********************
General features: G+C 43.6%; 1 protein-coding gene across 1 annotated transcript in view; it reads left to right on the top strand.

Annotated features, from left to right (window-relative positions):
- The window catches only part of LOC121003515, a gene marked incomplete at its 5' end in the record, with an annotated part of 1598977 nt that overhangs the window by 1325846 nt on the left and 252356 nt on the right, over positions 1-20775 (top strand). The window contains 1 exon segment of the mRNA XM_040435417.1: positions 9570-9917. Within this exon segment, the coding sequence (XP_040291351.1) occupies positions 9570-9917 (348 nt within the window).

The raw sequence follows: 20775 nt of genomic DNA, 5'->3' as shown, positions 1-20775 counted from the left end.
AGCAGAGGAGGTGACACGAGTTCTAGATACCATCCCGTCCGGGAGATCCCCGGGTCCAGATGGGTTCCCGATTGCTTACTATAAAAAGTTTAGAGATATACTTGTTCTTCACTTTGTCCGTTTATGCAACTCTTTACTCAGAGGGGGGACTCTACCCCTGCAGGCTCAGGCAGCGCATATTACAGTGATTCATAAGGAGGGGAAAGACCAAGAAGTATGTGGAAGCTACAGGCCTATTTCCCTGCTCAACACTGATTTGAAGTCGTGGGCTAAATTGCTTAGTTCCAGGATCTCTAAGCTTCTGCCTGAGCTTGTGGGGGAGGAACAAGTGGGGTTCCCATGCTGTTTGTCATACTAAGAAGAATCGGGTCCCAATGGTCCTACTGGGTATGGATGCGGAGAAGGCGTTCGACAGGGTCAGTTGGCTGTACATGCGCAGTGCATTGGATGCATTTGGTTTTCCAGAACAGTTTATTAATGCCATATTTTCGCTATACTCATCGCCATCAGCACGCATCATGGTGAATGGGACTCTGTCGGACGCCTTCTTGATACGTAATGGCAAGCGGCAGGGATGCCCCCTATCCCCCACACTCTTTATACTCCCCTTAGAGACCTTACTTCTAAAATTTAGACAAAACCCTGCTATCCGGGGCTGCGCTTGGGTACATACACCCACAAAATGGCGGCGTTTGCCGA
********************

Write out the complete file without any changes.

General features: G+C 43.6%; 1 protein-coding gene across 1 annotated transcript in view; it reads left to right on the top strand.

Annotated features, from left to right (window-relative positions):
- The window catches only part of LOC121003515, a gene marked incomplete at its 5' end in the record, with an annotated part of 1598977 nt that overhangs the window by 1325846 nt on the left and 252356 nt on the right, over positions 1-20775 (top strand). The window contains 1 exon segment of the mRNA XM_040435417.1: positions 9570-9917. Within this exon segment, the coding sequence (XP_040291351.1) occupies positions 9570-9917 (348 nt within the window).

The raw sequence follows: 20775 nt of genomic DNA, 5'->3' as shown, positions 1-20775 counted from the left end.
AGCAGAGGAGGTGACACGAGTTCTAGATACCATCCCGTCCGGGAGATCCCCGGGTCCAGATGGGTTCCCGATTGCTTACTATAAAAAGTTTAGAGATATACTTGTTCTTCACTTTGTCCGTTTATGCAACTCTTTACTCAGAGGGGGGACTCTACCCCTGCAGGCTCAGGCAGCGCATATTACAGTGATTCATAAGGAGGGGAAAGACCAAGAAGTATGTGGAAGCTACAGGCCTATTTCCCTGCTCAACACTGATTTGAAGTCGTGGGCTAAATTGCTTAGTTCCAGGATCTCTAAGCTTCTGCCTGAGCTTGTGGGGGAGGAACAAGTGGGGTTCCCATGCTGTTTGTCATACTAAGAAGAATCGGGTCCCAATGGTCCTACTGGGTATGGATGCGGAGAAGGCGTTCGACAGGGTCAGTTGGCTGTACATGCGCAGTGCATTGGATGCATTTGGTTTTCCAGAACAGTTTATTAATGCCATATTTTCGCTATACTCATCGCCATCAGCACGCATCATGGTGAATGGGACTCTGTCGGACGCCTTCTTGATACGTAATGGCAAGCGGCAGGGATGCCCCCTATCCCCCACACTCTTTATACTCCCCTTAGAGACCTTACTTCTAAAATTTAGACAAAACCCTGCTATCCGGGGCTGCGCTTGGGTACATACACCCACAAAATGGCGGCGTTTGCCGA